This is a photo of a similar angle to that postcard above, taken in the last few years.

It has taken a bit of time for some noise to start to roll, mainly via the local newspaper (see here), the community page on Facebook, and word-of-mouth – thank you to those who have taken the time rally to the cause.  For many, it is the stories of the local post office’s links to ‘Lark Rise to Candleford’ through author Flora Thompson, who served in the post office in Yateley around 1901.

My Mum's Mum (left) outside the nissen hut she lived in on the common immediately after WWII, demonstrating that pressure for new housing is not new, and something we have to deal with sensitively.

My Mum’s Mum (left) outside the Nissen hut she lived in on the common immediately after WWII, demonstrating that pressure for new housing is not new, and something we have to deal with sensitively.

Of course, it is a national priority that we need more housing – but there are plenty of brownfield locations and places where we can ‘fill in’ – and more effort needs to be put into using the planning system imaginatively to revive areas in more need of regeneration – for example, One Stop, Barclays, and the garage in Village Way are all identified in the most recent plan as locations in need of redevelopment, and all of the shop frontage along Reading Road/The Parade  could be used much more creatively to not only spruce up the shopping frontage, but create low-level housing, as is currently the norm in London.

If you live in Yateley, I urge you to reflect on the issues raised, and if you value your heritage, please take part in the planning consultation (sign a petition by all means, but if you object, you MUST take part in the formal consultation for your view to be counted).  Do not be complacent, or we will lose a local landmark.  You can take part in the consultation and see all of the supporting documents by clicking here and searching for planning reference 15/01828/FUL

It is a shame that such public consultations are not more user-friendly, or visible to the general public.

You can see the objection which I submitted, in full,  by clicking here.  For me, the proposal breaches all planning guidelines and policies.  Essentially;

1) the most recent planning document about this area (a conservation area) identified the buildings as ‘positive buildings’ (‘good examples of relatively unaltered historic buildings’), and under planning legislation, the council has a duty to protect/preserve its character and appearance, and reinforce local distinctiveness.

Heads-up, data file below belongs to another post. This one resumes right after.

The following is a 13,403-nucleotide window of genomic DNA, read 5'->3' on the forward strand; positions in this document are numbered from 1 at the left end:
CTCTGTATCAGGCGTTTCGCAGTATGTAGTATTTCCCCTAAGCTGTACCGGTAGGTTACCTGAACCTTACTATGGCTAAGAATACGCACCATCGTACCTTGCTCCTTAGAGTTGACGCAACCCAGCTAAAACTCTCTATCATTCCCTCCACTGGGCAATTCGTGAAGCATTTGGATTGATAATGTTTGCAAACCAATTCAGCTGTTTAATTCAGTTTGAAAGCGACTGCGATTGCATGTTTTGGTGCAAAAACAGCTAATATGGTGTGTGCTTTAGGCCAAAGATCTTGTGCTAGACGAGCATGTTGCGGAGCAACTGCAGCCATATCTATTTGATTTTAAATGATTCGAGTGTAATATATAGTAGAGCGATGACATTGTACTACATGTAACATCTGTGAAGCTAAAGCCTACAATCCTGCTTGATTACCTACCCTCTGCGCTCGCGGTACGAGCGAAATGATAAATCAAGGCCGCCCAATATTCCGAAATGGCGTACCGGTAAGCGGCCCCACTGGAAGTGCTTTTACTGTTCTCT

2) the proposal doesn’t factor in how much of a problem ‘on pavement’ parking already is in the immediate vicinity, and in front of the church, particularly impacting on the elderly and the disabled.  Adding extra retail, and residential development to the area, including a drive-through arch can only impact negatively in this village/conservation setting to the bizarre traffic situation.

If any of this wasn’t reminder enough, it demonstrates the real importance of politics to our everyday lives.

And in case the development does get the green-light, you might want to think about buying some of those Francis Frith images from their website here.

Consulting on consultation

My county council, Hampshire, is currently consulting on “a range of options for managing an anticipated £98 million shortfall in the revenue budget by April 2017, due to on-going reductions in funding from central Government.”

I was looking forward to seeing some innovative examples of engaging with the public, and laying in front of them a major problem that affects us all – after all, a novel solution to the problem may actually reside amongst our collective wisdom.  I was also interested because ‘public consultation’ as a topic has been on the public relations curriculum for some time, and I have long told students it is one of those subjects that industry is woefully bad at, so if they can crack it, not only can they do a lot of good, but there is a career to be made in it.

Hampshire's budget consultation

Hampshire’s budget consultation

My heart sank when I saw what Hampshire had to offer.  To begin with, I wouldn’t have known about it unless an angry person had flagged it up to me in a community Facebook forum.  Secondly, it is a pretty innocuous link on its website – nothing more.

No imaginative thought processes.  No interesting use of video or even Lego to engage the respondent, and encourage them to really think about their area, and their daily lives.  There is a supporting information pack, but it is far too text heavy to engage with a mass audience.  Outside of an election, this could be one of the main ways of reaching out and involving members of the public, so they understanding more about the challenges of public policy, and the local authority understands more about how it needs to meet their needs.

Instead, we have a bog standard survey.  Very long.  Very boring.  Very loaded.

The Lego Town Hall - but no Lego figures in this consultation to encourage participation or creativity.

The Lego Town Hall – but no Lego figures in this consultation to encourage participation or creativity.